Industrial Real Estate Market Is Still Way Down

Economic indicators such as trade flows, manufacturing production and consumer sentiment indicate the United States industrial sector is nearing bottom, according to Jones Lang LaSalle’s North America industrial research report. The report, which tracks 40 American markets, shows that overall industrial demand remains weak and occupancy losses in many markets during 2009 could prolong the length of the industrial down cycle.

“It will take several quarters to secure long-term growth and even then, there remains years of slack before we return to pre-crisis levels,” says Craig Meyer, managing director and head of Jones Lang LaSalle’s North American Industrial Services team. “However, on a brighter note, increased import activity is helping demand at gateway cities and interior supply network hubs. Also, the credit crisis kept speculative development in check, limiting the number of large blocks of empty logistics space.”

In industrial development, just over 12.4 million square feet of new stock was added to the country’s industrial market in Q4, though most of it was pre-leased. Another 12.5 million square feet of new construction is scheduled to deliver this year.

The majority of new development is in build-to-suit projects which are already 70% pre-leased. The same cannot be said for Phoenix. This market has been drowned by unoccupied speculative development, to the tune of 1.4 million square feet delivered in the fourth quarter, and another 1.3 million square feet currently underway. Less than 30% of Phoenix’s new development is pre-leased.

“Warehouse property sale transactions took a step back in the fourth quarter, with only 75 properties trading for a total volume of less than $1 billion,” says John Huguenard, managing director and co-head of Jones Lang LaSalle’s industrial investment sales practice. “These are, by far, the lowest fourth quarter figures on record. Overall transactions for the year totalled $7 billion, representing a 67 percent decline from 2008.”

Across the United States, the cap rate expansion cycle that began in late-2007 is nearing bottom. Industrial cap rates have increased by 200 to 300 basis points from the market peak across most major markets. National average cap rates for industrial real estate have increased to approximately 9%, up from 6 to 7% during the height of the debt bubble.

Meyer says, “We are hoping to see transaction volume increase significantly this year although that depends on the strength and speed of the overall economic recovery. There is potential for some very positive surprises for real estate investment which would have been virtually unthinkable nine months ago.”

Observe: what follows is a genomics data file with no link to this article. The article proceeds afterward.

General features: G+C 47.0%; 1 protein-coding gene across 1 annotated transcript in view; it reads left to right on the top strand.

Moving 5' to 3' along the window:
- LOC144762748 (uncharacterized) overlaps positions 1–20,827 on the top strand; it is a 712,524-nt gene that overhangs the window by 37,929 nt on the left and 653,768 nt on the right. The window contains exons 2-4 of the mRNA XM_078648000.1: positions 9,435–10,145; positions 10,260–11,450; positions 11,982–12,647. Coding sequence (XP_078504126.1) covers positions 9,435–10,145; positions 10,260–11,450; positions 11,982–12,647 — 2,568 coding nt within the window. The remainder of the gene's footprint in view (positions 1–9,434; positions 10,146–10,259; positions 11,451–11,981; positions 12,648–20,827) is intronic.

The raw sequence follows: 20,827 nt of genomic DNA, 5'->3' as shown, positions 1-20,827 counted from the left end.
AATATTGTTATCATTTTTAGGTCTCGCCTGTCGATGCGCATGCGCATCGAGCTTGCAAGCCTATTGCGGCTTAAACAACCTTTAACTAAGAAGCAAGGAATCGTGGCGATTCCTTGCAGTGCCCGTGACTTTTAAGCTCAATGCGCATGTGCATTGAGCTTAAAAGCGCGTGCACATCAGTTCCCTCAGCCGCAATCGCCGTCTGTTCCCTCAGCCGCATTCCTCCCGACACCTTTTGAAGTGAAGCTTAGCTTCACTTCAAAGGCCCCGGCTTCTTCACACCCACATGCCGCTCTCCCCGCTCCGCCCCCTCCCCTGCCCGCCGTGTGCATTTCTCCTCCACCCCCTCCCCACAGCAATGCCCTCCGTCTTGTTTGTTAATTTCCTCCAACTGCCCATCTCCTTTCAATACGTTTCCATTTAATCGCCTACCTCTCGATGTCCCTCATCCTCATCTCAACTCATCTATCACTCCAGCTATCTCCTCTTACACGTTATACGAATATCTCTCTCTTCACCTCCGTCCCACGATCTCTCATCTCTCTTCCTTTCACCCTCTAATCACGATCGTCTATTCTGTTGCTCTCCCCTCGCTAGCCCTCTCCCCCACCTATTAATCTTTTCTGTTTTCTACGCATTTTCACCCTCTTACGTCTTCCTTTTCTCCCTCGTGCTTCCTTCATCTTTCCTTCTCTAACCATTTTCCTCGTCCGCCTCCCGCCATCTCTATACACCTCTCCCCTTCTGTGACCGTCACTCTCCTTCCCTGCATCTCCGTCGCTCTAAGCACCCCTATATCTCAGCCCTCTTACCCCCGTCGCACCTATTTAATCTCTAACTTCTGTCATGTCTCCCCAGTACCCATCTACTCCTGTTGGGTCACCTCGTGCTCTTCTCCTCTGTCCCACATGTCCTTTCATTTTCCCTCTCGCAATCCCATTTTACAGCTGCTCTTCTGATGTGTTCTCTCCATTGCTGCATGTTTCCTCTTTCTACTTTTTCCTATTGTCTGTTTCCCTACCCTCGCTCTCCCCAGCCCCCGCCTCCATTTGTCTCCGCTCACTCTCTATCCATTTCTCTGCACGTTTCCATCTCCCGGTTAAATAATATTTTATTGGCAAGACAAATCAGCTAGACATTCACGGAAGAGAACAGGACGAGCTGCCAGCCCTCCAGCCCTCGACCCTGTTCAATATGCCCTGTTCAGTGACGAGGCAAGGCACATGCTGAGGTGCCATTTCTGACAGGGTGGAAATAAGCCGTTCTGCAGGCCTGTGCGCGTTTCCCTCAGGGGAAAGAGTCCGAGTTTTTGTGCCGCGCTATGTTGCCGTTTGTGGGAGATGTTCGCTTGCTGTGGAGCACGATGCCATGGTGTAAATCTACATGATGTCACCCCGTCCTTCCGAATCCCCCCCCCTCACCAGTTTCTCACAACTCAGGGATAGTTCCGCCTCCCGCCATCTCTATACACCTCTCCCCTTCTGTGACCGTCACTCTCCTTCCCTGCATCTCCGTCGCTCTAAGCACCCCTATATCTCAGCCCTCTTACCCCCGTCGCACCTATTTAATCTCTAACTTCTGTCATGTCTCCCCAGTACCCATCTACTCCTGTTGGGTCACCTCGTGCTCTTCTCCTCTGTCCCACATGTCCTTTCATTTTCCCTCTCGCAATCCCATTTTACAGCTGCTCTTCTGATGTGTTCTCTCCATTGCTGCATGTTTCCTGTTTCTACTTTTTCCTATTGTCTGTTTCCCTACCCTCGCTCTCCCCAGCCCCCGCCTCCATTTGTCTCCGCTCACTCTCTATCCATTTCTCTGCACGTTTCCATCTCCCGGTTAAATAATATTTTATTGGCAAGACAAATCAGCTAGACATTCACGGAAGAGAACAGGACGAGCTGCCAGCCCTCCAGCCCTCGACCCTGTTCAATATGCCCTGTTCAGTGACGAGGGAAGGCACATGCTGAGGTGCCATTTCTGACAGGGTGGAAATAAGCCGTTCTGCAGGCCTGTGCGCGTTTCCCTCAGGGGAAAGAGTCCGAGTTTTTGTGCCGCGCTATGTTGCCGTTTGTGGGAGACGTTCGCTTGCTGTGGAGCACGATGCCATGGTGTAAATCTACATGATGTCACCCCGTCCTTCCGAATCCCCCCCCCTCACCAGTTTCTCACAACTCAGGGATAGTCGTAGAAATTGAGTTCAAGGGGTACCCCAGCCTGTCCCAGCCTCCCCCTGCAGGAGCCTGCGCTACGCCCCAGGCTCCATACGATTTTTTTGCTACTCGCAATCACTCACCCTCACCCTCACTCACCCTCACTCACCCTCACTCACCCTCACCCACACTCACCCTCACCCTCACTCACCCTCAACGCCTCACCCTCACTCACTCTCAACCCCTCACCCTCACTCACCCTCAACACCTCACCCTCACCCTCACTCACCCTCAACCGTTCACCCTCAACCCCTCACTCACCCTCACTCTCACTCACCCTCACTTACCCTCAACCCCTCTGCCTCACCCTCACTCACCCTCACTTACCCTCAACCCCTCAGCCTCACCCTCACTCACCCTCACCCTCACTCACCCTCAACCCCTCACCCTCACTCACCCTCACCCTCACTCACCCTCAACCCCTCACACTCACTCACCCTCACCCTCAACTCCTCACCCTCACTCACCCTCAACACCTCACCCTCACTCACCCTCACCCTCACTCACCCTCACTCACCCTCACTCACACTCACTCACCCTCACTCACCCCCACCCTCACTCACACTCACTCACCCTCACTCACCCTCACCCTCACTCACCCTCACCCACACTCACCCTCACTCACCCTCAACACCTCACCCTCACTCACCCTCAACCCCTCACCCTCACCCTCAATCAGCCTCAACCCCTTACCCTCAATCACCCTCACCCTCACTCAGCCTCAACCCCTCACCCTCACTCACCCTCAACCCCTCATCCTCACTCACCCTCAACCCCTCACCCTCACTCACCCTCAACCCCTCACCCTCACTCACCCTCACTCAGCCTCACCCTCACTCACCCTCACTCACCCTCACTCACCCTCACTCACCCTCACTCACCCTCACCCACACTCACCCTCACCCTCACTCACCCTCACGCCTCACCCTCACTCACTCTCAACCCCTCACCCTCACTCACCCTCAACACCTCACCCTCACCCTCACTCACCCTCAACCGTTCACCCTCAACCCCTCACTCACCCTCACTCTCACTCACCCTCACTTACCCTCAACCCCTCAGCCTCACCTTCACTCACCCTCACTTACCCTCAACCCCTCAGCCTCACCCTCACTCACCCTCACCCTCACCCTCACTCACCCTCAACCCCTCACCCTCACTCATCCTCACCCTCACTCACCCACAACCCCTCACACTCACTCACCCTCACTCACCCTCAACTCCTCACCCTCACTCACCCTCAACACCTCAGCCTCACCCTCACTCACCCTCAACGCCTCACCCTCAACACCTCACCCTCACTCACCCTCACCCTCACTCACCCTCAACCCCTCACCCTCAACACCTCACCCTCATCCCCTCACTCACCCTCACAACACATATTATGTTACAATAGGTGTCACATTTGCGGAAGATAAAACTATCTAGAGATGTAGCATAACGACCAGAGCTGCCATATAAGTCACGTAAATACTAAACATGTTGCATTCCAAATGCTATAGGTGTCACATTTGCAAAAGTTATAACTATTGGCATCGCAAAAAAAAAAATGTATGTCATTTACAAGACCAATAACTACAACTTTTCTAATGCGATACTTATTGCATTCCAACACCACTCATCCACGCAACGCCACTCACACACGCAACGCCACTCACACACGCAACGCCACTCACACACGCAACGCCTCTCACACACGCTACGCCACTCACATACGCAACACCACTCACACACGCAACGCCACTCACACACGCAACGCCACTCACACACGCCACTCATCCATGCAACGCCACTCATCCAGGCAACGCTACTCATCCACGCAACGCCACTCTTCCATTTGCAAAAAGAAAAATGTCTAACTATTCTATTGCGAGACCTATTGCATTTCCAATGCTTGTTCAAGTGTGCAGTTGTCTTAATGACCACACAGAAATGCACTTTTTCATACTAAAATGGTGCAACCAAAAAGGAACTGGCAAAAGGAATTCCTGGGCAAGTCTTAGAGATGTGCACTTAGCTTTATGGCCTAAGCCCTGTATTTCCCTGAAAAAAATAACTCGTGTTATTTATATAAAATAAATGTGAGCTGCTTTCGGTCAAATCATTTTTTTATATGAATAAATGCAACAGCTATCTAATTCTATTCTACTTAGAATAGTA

The report also found total fourth quarter vacancy rates slipped to 10.3% compared with 10.2% during the previous quarter, while the amount of new sublease space added to the market rose slightly. The markets with the most industrial sublease space include California, especially in the Inland Empire, and Florida—particularly Broward County, Fort Lauderdale and Orlando.

National asking rents continued to slide by an additional 2.2% over fourth quarter 2009 and will likely take one to two additional quarters to level out. Meanwhile, landlords remain competitive to attract and retain tenants with incentives and other valuable concessions. Quarterly net absorption totals remained negative, falling by 14 million square feet in the fourth quarter, but not to the extent experienced during the first half of the year at 82.4 million square feet. Annual net absorption for 2009 was 126.6 million square feet, totalling 1.1% of total U.S. industrial stock.

While year-to-date leasing activity improved by 8.5% from the third to the fourth quarter of 2009, it remained 25% lower than 2008 totals. Leasing is starting to pick up in a handful of markets, including Dallas, Memphis and Kansas City, as well as the East Bay in California, which capitalized on some large requirements at the end of 2009.

“Recovery will be geographically disparate. The interior markets that act as broad logistics and intermodal hubs at the heart of the country—like the Inland Empire, Dallas-Fort Worth, Memphis and Kansas City—are beginning to show signs of improvement,” says Meyer. Gateway markets such as Los Angeles, Houston, Philadelphia and the East Bay are also making positive occupancy gains, he adds.

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